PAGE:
Even though a person living with dementia may find their memory becoming worse, they may still benefit from activities that require their long-term memories to be accessed, rather than relying on recent memories.
Reminiscence therapy involves discussing events and experiences from the past and aims to evoke memories, stimulate mental activity and improve a person’s well-being. Reminiscence can often be supported by props such as videos, music, pictures and objects that may have particular meaning for an individual. Reminiscence can take place with wider family members and friendsor with just one other person in the family. Reminiscence can also be of great value when a person living with dementia is supported to develop their own life-story book.
Research has shown that reminiscence therapy can help older people with depression by focusing on positive and rewarding aspects of their past to supportmore positive thoughts. It may be suitable for people living with dementia both because depression is common in dementia and because people living with dementia typically have a better memory for the distant past than for recent events.
How to start
Begin with conversations about the past, you can introduce a topic or an item to look at or handle if this is easier. Engaging in conversation is a good start and helps the person feel that they are important and valued by you, also helping with their sense of being loved and belonging
Other possible reminiscence topics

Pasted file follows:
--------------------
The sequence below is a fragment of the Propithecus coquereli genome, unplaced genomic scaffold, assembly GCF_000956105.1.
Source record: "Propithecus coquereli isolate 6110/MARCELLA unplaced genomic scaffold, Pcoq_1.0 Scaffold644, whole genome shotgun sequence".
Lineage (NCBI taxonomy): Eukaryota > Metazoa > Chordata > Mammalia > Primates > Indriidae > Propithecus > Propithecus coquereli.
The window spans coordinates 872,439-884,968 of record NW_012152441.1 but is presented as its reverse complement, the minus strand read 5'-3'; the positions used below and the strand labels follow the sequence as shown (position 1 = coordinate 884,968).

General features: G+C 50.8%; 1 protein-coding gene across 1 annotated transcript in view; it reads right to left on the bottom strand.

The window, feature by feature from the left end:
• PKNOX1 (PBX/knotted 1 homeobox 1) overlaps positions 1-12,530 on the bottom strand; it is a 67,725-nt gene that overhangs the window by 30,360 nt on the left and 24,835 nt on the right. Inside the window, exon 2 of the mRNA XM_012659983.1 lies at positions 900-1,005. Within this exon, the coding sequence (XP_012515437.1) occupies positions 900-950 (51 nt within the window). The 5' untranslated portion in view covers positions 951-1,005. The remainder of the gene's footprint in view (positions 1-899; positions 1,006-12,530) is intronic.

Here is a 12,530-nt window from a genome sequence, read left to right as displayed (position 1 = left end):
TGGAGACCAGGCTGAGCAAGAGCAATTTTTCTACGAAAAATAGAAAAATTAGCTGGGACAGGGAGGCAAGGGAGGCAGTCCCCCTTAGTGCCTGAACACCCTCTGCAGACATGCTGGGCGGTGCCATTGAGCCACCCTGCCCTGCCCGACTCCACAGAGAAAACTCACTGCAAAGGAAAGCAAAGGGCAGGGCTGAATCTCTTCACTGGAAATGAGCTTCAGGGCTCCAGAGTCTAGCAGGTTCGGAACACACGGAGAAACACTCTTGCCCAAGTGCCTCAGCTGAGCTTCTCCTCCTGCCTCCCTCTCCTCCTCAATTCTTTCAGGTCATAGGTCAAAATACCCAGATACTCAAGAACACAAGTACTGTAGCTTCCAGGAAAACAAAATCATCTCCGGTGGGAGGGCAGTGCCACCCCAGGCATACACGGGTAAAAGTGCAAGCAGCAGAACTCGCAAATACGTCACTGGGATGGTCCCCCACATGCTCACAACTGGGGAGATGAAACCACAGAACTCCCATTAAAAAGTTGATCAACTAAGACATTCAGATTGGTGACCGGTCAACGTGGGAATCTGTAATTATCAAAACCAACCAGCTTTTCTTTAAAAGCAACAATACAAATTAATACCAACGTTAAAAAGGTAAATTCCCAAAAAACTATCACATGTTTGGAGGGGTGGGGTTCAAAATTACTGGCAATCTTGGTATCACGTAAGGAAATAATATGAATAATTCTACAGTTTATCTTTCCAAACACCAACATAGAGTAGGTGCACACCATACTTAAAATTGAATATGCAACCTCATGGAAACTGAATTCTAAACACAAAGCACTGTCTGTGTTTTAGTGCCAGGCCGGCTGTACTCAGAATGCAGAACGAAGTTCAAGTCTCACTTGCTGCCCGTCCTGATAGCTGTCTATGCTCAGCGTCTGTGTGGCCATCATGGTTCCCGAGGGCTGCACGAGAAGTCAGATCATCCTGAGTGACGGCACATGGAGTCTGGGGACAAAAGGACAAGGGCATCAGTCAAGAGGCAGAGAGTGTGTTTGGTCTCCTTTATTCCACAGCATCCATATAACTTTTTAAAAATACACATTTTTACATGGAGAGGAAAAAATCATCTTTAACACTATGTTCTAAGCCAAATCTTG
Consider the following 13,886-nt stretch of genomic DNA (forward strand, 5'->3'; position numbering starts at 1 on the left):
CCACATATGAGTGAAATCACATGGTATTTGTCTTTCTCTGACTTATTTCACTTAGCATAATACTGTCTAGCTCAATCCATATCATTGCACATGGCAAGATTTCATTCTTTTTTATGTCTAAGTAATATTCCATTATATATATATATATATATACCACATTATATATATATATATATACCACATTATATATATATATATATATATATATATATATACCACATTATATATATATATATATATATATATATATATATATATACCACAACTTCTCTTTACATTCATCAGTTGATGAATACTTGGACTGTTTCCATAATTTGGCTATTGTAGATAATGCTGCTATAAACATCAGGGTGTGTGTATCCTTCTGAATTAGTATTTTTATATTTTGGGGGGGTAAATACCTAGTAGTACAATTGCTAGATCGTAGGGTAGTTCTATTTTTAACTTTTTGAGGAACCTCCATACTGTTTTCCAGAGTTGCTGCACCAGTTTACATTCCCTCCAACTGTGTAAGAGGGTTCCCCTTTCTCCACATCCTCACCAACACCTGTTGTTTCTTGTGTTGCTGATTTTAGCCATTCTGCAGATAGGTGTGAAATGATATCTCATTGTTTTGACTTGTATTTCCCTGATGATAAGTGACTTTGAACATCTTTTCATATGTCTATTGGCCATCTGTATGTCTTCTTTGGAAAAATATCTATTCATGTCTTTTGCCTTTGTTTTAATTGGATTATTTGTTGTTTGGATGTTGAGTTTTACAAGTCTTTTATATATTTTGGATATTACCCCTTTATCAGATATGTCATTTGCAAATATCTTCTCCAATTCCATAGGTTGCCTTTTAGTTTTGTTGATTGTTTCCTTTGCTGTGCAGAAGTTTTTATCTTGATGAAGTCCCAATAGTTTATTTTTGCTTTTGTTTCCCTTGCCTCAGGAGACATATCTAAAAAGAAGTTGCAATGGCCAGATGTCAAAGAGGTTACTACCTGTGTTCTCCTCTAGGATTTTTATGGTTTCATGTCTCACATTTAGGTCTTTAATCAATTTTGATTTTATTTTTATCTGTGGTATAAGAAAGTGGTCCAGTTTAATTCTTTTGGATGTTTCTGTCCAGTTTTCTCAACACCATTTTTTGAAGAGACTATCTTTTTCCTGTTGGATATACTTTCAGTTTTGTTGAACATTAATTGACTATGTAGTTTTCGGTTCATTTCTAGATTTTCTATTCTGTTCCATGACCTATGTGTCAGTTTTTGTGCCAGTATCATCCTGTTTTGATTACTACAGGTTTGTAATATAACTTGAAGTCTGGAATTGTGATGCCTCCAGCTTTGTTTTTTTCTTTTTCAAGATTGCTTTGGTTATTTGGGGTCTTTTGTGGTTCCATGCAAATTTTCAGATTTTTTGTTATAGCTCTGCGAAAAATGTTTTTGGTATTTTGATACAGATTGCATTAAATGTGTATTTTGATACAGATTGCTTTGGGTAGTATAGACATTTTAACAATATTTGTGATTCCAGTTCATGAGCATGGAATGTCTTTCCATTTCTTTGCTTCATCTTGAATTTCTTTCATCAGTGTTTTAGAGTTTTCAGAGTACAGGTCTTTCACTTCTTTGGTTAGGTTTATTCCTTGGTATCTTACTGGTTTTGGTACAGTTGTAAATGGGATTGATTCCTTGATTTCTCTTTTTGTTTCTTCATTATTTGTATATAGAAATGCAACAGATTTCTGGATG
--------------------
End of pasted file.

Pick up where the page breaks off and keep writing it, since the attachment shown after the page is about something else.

Childhood and earlier holidays
Favourite playground games/board games
Foods, smells, likes, dislikes (most people will have a Brussels sprout story!)
Reminiscence dementia activities, including life story work or memory boxes can also have many benefits, such as, improving a person’s mood and wellbeing as well as providing meaningful activity.
Memory boxes containing personal objects from the person with dementia’s past can be used in a variety of ways, such as; triggering certain positive memories, support wider family members and friends to stay connected by providing conversation prompts, provide insights into a person’s life story. They can often be used within life story work.
Life story work is important for carers as well as loved ones to show a genuine interest in what the person with dementia is saying and to show that you value their story. You can decorate this book with photos or vibrant colours to help keep the person with dementia stimulated
If you have any questions or concerns around dementia, you can call our free Dementia Helpline on 0800 888 6678 to speak to a dementia specialist Admiral Nurse.
Meaningful activities part three: The arts, creativity and dementia
Dr. Karen Harrison Deningdiscusses the benefits of the arts and other creative pursuits